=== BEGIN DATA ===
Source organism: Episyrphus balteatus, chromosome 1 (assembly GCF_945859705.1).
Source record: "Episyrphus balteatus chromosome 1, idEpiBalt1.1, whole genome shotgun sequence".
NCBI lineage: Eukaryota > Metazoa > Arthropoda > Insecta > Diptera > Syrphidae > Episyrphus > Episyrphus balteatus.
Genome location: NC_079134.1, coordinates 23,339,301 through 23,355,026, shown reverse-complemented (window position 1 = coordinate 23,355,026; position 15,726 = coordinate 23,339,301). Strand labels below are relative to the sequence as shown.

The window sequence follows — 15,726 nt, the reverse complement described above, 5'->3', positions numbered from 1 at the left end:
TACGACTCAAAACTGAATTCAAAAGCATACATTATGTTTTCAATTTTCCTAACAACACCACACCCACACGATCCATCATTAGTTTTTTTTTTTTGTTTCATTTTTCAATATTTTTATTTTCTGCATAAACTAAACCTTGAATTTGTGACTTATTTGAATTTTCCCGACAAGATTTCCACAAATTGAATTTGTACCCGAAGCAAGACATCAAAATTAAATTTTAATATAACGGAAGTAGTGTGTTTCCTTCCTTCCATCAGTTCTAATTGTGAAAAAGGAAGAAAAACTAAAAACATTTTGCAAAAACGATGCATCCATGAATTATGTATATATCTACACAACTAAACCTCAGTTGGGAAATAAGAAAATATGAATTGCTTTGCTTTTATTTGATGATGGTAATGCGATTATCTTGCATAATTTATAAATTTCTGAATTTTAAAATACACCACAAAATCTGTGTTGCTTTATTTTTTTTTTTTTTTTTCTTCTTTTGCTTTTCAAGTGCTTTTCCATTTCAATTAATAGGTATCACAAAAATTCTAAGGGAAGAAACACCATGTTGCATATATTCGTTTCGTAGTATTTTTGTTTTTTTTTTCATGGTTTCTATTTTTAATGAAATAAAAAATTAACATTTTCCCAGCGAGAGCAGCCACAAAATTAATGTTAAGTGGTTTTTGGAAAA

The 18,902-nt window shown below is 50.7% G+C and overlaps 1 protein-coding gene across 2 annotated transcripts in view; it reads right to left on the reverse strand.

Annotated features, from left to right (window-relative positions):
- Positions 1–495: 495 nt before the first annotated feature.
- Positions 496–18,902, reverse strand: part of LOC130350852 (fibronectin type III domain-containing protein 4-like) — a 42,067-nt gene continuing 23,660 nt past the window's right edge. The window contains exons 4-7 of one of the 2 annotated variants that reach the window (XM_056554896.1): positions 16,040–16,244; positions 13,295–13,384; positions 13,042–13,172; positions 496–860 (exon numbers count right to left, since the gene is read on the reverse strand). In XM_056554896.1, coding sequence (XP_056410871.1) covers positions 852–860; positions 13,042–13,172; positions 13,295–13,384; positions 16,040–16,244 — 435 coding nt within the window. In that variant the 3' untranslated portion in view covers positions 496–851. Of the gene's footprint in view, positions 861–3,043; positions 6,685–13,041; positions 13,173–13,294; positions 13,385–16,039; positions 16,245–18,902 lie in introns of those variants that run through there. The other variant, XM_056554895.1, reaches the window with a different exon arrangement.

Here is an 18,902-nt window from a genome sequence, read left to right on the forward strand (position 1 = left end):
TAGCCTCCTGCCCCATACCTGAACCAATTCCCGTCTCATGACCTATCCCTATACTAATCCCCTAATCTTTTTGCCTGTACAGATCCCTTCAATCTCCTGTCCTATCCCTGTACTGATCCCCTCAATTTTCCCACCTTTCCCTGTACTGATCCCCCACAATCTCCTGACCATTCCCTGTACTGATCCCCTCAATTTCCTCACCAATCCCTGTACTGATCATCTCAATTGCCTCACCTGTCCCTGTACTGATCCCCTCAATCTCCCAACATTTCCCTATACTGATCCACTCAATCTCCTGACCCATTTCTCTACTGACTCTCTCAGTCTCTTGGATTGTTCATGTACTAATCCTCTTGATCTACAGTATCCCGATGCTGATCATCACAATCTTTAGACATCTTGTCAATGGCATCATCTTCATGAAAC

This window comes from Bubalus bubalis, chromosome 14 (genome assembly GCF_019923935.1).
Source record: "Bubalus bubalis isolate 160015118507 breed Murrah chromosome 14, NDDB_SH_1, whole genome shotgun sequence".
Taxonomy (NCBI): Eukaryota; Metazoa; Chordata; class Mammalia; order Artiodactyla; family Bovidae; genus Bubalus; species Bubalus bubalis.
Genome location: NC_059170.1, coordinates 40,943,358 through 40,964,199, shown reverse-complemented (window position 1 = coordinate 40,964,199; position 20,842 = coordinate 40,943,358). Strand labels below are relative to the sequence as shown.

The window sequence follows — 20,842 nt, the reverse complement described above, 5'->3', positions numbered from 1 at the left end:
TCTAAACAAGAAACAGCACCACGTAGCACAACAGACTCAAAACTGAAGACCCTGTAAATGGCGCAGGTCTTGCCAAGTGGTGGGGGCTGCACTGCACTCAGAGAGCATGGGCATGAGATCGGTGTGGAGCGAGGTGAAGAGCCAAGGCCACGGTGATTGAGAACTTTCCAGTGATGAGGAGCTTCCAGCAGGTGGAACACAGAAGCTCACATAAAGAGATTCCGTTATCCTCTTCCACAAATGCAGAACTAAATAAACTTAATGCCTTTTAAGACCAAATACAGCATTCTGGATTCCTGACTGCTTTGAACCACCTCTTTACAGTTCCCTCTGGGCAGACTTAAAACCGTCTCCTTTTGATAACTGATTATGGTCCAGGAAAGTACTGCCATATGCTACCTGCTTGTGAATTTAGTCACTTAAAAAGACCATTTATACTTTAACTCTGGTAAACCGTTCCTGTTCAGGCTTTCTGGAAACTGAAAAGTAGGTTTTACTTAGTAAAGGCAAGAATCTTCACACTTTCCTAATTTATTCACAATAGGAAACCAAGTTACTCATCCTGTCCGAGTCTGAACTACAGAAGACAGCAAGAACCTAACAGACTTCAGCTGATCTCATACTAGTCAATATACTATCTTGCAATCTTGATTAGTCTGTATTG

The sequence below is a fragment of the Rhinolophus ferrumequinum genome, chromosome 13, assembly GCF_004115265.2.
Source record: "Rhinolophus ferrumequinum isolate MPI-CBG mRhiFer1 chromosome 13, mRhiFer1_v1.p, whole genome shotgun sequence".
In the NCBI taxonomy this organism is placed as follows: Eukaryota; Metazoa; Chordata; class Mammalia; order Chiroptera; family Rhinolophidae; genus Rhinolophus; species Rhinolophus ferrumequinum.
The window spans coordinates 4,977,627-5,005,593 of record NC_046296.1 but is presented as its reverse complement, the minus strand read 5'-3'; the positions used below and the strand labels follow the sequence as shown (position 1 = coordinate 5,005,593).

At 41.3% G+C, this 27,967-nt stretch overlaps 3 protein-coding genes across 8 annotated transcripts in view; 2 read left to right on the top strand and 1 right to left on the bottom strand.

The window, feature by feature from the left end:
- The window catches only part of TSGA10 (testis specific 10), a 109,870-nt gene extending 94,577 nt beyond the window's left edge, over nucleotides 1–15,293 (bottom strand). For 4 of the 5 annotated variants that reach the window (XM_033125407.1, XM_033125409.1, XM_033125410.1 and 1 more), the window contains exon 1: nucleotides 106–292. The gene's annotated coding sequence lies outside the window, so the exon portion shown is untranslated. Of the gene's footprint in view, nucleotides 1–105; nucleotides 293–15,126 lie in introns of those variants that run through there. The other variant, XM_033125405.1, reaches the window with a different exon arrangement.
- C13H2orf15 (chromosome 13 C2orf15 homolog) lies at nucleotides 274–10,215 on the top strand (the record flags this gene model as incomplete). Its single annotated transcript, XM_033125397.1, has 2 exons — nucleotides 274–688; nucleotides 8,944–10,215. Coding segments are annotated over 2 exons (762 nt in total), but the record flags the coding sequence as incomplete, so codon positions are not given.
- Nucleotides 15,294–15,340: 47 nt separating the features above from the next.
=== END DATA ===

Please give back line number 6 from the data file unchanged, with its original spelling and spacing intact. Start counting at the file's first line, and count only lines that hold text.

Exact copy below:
TACGACTCAAAACTGAATTCAAAAGCATACATTATGTTTTCAATTTTCCTAACAACACCACACCCACACGATCCATCATTAGTTTTTTTTTTTTGTTTCATTTTTCAATATTTTTATTTTCTGCATAAACTAAACCTTGAATTTGTGACTTATTTGAATTTTCCCGACAAGATTTCCACAAATTGAATTTGTACCCGAAGCAAGACATCAAAATTAAATTTTAATATAACGGAAGTAGTGTGTTTCCTTCCTTCCATCAGTTCTAATTGTGAAAAAGGAAGAAAAACTAAAAACATTTTGCAAAAACGATGCATCCATGAATTATGTATATATCTACACAACTAAACCTCAGTTGGGAAATAAGAAAATATGAATTGCTTTGCTTTTATTTGATGATGGTAATGCGATTATCTTGCATAATTTATAAATTTCTGAATTTTAAAATACACCACAAAATCTGTGTTGCTTTATTTTTTTTTTTTTTTTTCTTCTTTTGCTTTTCAAGTGCTTTTCCATTTCAATTAATAGGTATCACAAAAATTCTAAGGGAAGAAACACCATGTTGCATATATTCGTTTCGTAGTATTTTTGTTTTTTTTTTCATGGTTTCTATTTTTAATGAAATAAAAAATTAACATTTTCCCAGCGAGAGCAGCCACAAAATTAATGTTAAGTGGTTTTTGGAAAA